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Evangelicals Say They Led Charge For the GOP

In Ohio, Lori Viars held a party for Moms and Kids for Bush at a local McDonald's. As co-chair of her county's GOP committee, she also spearheaded a registration drive at churches that began July 4. "By the time the Bush campaign said, 'You should do voter registration through churches,' we were already doing that," Viars said.

National religious leaders, and their lawyers, also made a concerted effort to persuade pastors to disregard the warnings of secular groups about what churches can and cannot legally do in the political arena.

Evangelical Christians, such as these activists, were often urged by churches to vote their convictions. (Bill O'leary -- The Washington Post)

Exit Poll Data Inconclusive on Increase in Evangelical Voters

Exit polls do not permit a direct comparison of how many evangelical and born-again Americans voted in 2000 and 2004 because the way pollsters identified these voters changed. Four years ago voters leaving polls were asked: "Do you consider yourself part of the conservative Christian political movement, also known as the religious right?" In 2004, the question was changed to: "Would you describe yourself as a born-again or evangelical Christian?"

Fourteen percent answered "yes" in 2000 and 23 percent did so in 2004, but polling specialists said the 2004 wording virtually assures more affirmative answers.

The percentage of voters who said they attend church more than once a week grew from 14 to 16 percent, a significant difference in an election decided by three percentage points. These voters backed President Bush over John F. Kerry 64 percent to 35 percent. Similarly, the percent of the electorate that believes abortion should be "illegal in all cases" grew from 13 to 16 percent. These voters backed Bush by 77 percent to 22 percent.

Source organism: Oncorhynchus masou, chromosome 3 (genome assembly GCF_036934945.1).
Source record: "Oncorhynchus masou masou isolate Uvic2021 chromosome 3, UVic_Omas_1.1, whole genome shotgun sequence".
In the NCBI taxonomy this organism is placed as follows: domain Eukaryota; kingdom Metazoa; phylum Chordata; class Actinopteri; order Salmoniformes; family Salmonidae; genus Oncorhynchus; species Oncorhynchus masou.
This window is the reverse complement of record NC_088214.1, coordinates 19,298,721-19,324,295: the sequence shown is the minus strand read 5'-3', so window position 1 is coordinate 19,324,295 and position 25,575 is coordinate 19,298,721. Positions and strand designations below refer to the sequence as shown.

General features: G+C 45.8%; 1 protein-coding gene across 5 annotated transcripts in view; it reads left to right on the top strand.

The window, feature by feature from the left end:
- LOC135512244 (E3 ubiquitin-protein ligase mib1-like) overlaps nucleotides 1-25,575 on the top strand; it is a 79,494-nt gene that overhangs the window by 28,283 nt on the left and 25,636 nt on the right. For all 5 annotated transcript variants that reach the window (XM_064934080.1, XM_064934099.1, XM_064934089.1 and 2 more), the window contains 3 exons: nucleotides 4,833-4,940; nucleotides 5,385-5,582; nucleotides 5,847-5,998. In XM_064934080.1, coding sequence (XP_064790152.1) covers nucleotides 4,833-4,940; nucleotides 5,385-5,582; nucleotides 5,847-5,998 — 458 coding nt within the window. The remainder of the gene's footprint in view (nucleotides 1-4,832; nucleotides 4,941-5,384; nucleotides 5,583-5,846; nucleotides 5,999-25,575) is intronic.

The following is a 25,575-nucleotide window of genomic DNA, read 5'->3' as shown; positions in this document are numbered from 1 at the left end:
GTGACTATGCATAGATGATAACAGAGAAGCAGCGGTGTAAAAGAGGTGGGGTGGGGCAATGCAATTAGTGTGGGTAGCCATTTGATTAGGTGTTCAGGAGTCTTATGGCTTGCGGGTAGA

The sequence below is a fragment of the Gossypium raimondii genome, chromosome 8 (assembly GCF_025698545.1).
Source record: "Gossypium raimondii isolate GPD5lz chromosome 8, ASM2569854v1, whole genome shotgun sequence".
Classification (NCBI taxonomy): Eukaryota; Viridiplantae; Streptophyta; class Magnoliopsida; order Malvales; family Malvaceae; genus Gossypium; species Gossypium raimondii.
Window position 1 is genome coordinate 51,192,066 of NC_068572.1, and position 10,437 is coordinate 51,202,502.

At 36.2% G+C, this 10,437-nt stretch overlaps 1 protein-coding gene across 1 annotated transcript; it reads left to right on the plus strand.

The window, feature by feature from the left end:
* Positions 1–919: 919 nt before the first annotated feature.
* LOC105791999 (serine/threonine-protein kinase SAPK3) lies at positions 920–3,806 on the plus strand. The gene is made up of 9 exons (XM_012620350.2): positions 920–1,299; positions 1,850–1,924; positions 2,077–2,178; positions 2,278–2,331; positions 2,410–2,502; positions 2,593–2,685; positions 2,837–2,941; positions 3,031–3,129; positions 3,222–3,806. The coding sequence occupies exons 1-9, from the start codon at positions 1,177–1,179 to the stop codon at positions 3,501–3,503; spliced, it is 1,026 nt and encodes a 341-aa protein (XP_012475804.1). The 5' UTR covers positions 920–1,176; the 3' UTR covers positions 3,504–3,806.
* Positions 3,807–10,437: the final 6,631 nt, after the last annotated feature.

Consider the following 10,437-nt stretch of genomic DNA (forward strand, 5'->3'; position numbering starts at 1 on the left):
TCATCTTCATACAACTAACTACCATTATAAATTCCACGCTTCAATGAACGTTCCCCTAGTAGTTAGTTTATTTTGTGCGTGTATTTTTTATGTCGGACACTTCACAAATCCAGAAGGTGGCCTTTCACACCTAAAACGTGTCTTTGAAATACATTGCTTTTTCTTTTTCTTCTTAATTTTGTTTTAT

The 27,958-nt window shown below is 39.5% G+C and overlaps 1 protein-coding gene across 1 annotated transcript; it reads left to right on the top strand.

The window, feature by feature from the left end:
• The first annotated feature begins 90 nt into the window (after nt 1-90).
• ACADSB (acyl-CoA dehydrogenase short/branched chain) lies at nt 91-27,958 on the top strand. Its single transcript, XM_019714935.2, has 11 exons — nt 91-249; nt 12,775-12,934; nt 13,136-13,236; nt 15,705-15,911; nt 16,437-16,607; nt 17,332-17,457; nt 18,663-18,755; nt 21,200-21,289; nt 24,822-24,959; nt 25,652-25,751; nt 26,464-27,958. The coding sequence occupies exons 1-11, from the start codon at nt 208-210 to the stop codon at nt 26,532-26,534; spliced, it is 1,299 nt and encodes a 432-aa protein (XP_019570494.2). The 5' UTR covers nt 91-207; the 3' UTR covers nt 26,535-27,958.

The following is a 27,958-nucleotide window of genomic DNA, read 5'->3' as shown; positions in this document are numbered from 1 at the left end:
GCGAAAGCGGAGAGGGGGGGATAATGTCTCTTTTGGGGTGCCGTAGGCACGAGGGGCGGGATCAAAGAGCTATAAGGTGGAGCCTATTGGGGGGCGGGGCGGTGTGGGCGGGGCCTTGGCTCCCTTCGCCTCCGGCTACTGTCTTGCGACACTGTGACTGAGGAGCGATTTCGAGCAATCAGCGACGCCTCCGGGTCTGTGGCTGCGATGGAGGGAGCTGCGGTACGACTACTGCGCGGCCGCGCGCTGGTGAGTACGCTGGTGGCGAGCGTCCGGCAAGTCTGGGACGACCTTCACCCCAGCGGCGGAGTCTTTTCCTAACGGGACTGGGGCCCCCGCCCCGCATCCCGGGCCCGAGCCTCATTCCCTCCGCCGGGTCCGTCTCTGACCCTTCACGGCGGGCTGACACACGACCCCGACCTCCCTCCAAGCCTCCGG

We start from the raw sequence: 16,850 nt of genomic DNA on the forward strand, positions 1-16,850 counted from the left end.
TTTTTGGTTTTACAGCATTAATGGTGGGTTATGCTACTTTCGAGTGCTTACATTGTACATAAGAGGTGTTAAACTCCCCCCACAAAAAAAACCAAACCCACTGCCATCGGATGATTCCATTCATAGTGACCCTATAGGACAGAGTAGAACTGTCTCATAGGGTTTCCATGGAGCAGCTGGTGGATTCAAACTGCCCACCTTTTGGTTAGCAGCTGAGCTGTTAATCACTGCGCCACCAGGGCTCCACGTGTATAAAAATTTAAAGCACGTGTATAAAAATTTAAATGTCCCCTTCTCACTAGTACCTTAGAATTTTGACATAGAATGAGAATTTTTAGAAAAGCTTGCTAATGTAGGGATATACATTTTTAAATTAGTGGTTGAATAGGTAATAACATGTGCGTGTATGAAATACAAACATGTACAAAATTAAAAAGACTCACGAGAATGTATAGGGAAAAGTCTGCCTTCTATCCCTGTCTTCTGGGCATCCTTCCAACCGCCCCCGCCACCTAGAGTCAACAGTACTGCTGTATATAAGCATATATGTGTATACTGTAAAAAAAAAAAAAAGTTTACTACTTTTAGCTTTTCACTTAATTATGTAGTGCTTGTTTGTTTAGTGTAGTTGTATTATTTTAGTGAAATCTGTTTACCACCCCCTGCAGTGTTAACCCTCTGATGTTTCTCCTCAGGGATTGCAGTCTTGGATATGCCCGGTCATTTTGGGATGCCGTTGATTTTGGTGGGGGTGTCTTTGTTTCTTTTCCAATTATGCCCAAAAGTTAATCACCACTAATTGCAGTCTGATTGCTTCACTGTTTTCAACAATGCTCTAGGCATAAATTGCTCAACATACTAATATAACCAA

In the two major battlegrounds, Ohio and Florida, exit polls showed Bush substantially improved his support among voters who attend church more than once a week. At the same time, the percentage of the electorate that goes to church this often actually fell.

-- Thomas B. Edsall

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Jay Sekulow, chief counsel of the conservative American Center for Law and Justice, advised in mailings to 45,000 churches that their clergy should avoid endorsing a candidate by name from the pulpit. Other than that, "we told them they were absolutely free and should encourage their people to vote their convictions," he said.

Such entreaties appear to have worked. Sekulow said he believes that thousands of clergy members gave sermons about the election, and that many went further than they ever had before. The Rev. Rick Warren, author of the best-selling "The Purpose Driven Life" and one of the most influential ministers in the country, sent a letter to 136,000 fellow pastors urging them to compare the candidates' positions on five "non-negotiable" issues: abortion, stem cell research, same-sex marriage, human cloning and euthanasia.

Dobson, a powerful figure among evangelicals, endorsed Bush -- though he said he was doing so as an individual, not as chairman of Focus on the Family, whose programs are heard on 7,000 radio stations worldwide. "This year the issues were so profound that I felt I simply could not sit it out," Dobson said last week.

Far from sitting it out, Dobson created a separate nonprofit, Focus on the Family Action, which organized six stadium-size rallies to urge Christians in battleground states to "vote their values."

A values voter, Dobson said, is someone with "a Christian worldview who begins with the assumption that God is -- that he not only exists, but he is the definer of right and wrong, and there are some things that are moral and some things that are immoral, some things that are evil and some things that are good."

Although liberals may mock Bush for his good-vs.-evil approach to the world, it "is seen by many of us not as a negative but as a positive," Dobson said. "Here is a man who is simply committed to a system of beliefs."

Staff writer James V. Grimaldi in Ohio, polling assistant Christopher Muste and researchers Carmen E. Chapin, Madonna A. Lebling and Meg Smith contributed to this report.

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